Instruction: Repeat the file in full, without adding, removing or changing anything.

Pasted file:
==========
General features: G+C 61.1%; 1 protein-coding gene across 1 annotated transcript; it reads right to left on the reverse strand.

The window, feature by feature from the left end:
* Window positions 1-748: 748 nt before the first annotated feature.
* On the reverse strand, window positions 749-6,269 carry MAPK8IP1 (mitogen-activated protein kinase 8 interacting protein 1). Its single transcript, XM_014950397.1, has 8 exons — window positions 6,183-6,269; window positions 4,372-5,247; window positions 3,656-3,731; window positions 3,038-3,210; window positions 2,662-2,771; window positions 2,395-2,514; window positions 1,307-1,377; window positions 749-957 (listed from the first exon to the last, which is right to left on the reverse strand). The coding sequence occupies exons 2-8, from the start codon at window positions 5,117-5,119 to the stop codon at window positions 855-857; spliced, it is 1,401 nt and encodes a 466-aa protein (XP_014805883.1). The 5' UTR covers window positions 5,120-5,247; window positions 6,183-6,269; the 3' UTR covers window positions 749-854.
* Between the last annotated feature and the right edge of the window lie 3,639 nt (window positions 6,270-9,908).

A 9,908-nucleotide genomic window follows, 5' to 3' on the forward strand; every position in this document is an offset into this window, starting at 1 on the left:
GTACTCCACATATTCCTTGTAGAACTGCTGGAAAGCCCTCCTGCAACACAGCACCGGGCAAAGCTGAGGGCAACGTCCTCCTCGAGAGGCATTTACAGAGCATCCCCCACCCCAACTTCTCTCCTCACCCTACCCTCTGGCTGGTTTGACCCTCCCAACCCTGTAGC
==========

General features: G+C 61.1%; 1 protein-coding gene across 1 annotated transcript; it reads right to left on the reverse strand.

The window, feature by feature from the left end:
* Window positions 1-748: 748 nt before the first annotated feature.
* On the reverse strand, window positions 749-6,269 carry MAPK8IP1 (mitogen-activated protein kinase 8 interacting protein 1). Its single transcript, XM_014950397.1, has 8 exons — window positions 6,183-6,269; window positions 4,372-5,247; window positions 3,656-3,731; window positions 3,038-3,210; window positions 2,662-2,771; window positions 2,395-2,514; window positions 1,307-1,377; window positions 749-957 (listed from the first exon to the last, which is right to left on the reverse strand). The coding sequence occupies exons 2-8, from the start codon at window positions 5,117-5,119 to the stop codon at window positions 855-857; spliced, it is 1,401 nt and encodes a 466-aa protein (XP_014805883.1). The 5' UTR covers window positions 5,120-5,247; window positions 6,183-6,269; the 3' UTR covers window positions 749-854.
* Between the last annotated feature and the right edge of the window lie 3,639 nt (window positions 6,270-9,908).

A 9,908-nucleotide genomic window follows, 5' to 3' on the forward strand; every position in this document is an offset into this window, starting at 1 on the left:
GTACTCCACATATTCCTTGTAGAACTGCTGGAAAGCCCTCCTGCAACACAGCACCGGGCAAAGCTGAGGGCAACGTCCTCCTCGAGAGGCATTTACAGAGCATCCCCCACCCCAACTTCTCTCCTCACCCTACCCTCTGGCTGGTTTGACCCTCCCAACCCTGTAGC